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The West as Metaphysical Muse @ BAC

Installation view, foreground: l to r:  "Sun Makes Moon Brown" by Chris Duncan;  "Sky Orb and Stones," Amber Jean Young; and pieces from the "Woodrock" series by Victoria Wagner.  
by Lawrence Gipe

Organized by independent curator Heather Marx, I Look for Clues in Your Dreams, is a compelling and remarkably cohesive exhibition. The artists hang together naturally, like kindred spirits; and the Berkeley Art Center, with its late-60’s modernist tree house vibe, functions as the ideal site for a show addressing metaphysical aspects of the western landscape.
The main title proposes an ephemeral premise, but the subtitle, Six Bay Area Artists Explore the Intrinsic Mysticism of the American West, aims at a theme that has a long history in the region. In his recent essay about Enchanted Modernities: Mysticism, Landscape, and the American West, an exhibition at Utah State University focusing on the many accomplished artists and musicians who moved west in the early 20th Century, Paul Eli Ivey notes that as early as 1875:
Jenny Sharaf, Untitled, 2015, acrylic on found paper, 11” x 9”
Theosophists in New York recognized the potential of the American West as a site for a rebirth and re-enchantment of humanity”.  The metaphysical muse promised by the American western landscape and climate attracted bands of earnest and creative people over the last century, many of them artists seeking a profound connection to nature that differed from their dreary East Coast urban existence.  Along the way, the term “mysticism” opened up beyond its original definition as a religious vision, to describe most any transcendent adventure, from New Age to psychedelic experiences. 
The six artists in I Look for Clues in Your Dreams don’t explicitly demonstrate how “re-enchantment” arises from the Southwest landscape; but the visual allure of their works as an ensemble might give viewers a mild case of synesthesia (which was a highly sought-after mystical manifestation).  Several of the artists combine the retinal excitement generated by lively color combinations, with Kristin Farr’s psychedelic medallions at the show’s entrance leading the charge.  Vibrant colors merge onto literal, terrestrial elements in the sculpture of Leo Bersamina (who stencils onto stones and driftwood) and Victoria Wagner (who paints directly onto redwood burl), but these pieces don’t transcend the decorative.
Jenny Sharaf re-visits the cusp of the 1970’s in her untitled paintings and collage works, which combine the pioneering pour-painting technique of Lynda Benglis with nostalgic fabrics and soft porn images. The latter makes for humorous dichotomies, as organic gobs of fluorescent paint
Amber Jean Young, Kaleidoscope Sky, 2016, linen canvas, thread, batting, muslin, 27 x 21.5”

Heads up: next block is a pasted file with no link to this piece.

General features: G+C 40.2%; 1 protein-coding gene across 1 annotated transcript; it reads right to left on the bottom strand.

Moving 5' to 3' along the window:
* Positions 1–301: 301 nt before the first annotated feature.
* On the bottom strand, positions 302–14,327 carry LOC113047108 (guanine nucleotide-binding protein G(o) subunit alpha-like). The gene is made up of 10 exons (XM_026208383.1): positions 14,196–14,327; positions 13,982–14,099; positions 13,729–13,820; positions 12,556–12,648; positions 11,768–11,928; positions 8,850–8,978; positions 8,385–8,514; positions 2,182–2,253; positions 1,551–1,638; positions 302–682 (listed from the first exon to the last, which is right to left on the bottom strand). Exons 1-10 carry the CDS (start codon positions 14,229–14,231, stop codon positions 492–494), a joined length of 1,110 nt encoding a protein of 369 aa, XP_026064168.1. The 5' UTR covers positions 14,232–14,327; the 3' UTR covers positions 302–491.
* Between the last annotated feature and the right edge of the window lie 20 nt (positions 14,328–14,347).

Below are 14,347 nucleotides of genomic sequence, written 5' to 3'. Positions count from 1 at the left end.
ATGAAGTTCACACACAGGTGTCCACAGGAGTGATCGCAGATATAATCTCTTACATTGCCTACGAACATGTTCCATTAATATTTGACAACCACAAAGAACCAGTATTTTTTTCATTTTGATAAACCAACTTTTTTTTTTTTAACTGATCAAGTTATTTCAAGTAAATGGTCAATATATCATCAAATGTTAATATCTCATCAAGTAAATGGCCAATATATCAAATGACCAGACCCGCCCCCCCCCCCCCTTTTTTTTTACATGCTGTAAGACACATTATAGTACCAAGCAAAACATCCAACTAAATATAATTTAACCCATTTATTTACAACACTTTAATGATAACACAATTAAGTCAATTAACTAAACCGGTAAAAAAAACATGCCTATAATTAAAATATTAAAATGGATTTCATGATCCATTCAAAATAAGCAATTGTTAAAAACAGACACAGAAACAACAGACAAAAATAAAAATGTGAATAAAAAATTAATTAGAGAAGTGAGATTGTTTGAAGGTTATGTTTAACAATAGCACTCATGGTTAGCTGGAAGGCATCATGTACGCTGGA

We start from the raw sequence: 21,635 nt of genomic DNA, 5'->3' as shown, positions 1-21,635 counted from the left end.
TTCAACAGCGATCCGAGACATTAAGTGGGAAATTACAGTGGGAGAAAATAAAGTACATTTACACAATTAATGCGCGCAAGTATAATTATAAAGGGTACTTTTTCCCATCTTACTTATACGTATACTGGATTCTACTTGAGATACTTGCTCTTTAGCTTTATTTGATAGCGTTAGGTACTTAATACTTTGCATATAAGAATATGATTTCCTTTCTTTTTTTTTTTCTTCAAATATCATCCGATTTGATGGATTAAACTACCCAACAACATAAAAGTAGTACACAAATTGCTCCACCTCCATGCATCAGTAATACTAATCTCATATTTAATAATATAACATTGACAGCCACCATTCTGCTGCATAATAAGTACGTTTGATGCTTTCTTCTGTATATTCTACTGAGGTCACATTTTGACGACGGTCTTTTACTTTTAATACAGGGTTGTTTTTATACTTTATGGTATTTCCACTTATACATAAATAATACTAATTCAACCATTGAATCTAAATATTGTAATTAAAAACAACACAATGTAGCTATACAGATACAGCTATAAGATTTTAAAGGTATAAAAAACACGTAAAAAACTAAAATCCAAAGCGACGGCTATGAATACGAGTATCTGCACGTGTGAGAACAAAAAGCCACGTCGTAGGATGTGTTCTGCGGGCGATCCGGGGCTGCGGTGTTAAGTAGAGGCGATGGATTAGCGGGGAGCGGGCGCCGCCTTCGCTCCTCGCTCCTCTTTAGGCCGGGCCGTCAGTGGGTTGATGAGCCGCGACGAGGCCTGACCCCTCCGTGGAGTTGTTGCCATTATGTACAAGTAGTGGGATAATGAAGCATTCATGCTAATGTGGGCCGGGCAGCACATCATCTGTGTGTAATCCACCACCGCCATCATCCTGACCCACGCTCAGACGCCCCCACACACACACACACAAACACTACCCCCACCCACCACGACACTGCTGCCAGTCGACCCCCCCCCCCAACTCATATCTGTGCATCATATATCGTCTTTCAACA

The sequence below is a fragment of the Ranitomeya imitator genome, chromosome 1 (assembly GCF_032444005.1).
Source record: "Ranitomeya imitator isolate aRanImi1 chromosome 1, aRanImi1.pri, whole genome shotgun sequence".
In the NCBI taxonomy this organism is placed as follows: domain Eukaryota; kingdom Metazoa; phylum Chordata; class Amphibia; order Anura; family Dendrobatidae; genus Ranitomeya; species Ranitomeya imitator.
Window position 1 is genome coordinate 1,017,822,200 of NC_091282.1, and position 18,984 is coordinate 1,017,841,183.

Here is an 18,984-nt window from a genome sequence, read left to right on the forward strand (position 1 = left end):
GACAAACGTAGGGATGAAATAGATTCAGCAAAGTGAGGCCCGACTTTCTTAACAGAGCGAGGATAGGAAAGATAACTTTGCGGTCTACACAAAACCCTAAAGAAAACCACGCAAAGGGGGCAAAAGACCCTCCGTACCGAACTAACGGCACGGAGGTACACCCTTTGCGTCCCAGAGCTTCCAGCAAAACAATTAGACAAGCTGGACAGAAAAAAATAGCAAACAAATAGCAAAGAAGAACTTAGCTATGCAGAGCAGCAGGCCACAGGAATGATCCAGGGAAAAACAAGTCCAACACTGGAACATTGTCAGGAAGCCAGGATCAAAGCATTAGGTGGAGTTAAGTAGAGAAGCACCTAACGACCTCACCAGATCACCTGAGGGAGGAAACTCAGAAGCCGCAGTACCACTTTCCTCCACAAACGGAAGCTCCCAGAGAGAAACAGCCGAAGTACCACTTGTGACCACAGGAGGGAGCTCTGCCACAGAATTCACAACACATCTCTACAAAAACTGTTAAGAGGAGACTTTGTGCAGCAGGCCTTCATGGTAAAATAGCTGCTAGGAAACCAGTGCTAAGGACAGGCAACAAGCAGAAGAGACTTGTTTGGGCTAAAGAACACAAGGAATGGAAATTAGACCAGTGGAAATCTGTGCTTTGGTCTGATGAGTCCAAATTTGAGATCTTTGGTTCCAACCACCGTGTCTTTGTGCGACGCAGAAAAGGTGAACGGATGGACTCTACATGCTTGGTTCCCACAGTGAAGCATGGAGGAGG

intermingle with old Playboy magazine pages, a battle of over-saturated colors and lurid content.  Sharaf groups these works in a salon-style tableau with larger abstract works, creating another dialogue between narrative and non-objectivity. Underneath the colors, she seems more concerned with feminism than with things mystical, and this gives the exhibition a little conceptual heft.
 Amber Jean Young constructs quilts of fabric printed with photographic fragments that capture the bright blues and crepuscular oranges of the California landscape; her buoyant wall hangings fit the thematic (Clues in Your Dreams) bill perfectly. In Kaleidoscope Sky, she assembles a funky pentagon from triangular facets, each printed with details of skies taken at her former rural home. By using quilting, Young invokes a ritualistic and communal craft; and, in the practical sense of making a bed cover, there is an implication of touch, comfort and domesticity. Young makes a gentle commentary: the same fragile sky blankets us all.
Victoria Wager: Woodcock, Winter's Light, 2016, redwood burl, oil paint, steel
Chris Duncan’s work also emerges from domesticity and a spirit of place. His contribution to the exhibition, Sun Makes Moon (Brown) 6 -month exposure, summer-winter 2015 (2016), was produced on the roof of the artist’s family home.  Duncan posits the California sun as an “eraser” and the seasons as a durational guide; he stretches a large swath of fabric over a round tabletop, and over time the circular form is bleached-out, leaving a moon-shaped orb glowing in a field of sepia. The project’s charming lack of technology summons up the spirit of Rudolf Steiner, who was no slouch in the mystic department (and took great stock in lunar cycles).  Duncan’s brand of holistic conceptualism is an antidote to our quick-fix culture, and stands out as the compelling nexus of I Look for Clues in Your Dreams.
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“I Look for Clues in Your Dreams: Six Bay Area Artists Explore the Intrinsic Mysticism of the American West,” curated by Heather Marx @ Berkeley Art Center through July 17, 2016.
About the author:
Lawrence Gipe is an artist, art professor and writer living in Oakland.  His painting and drawings have been shown in more than 50 solo exhibitions in the U.S. and Europe.

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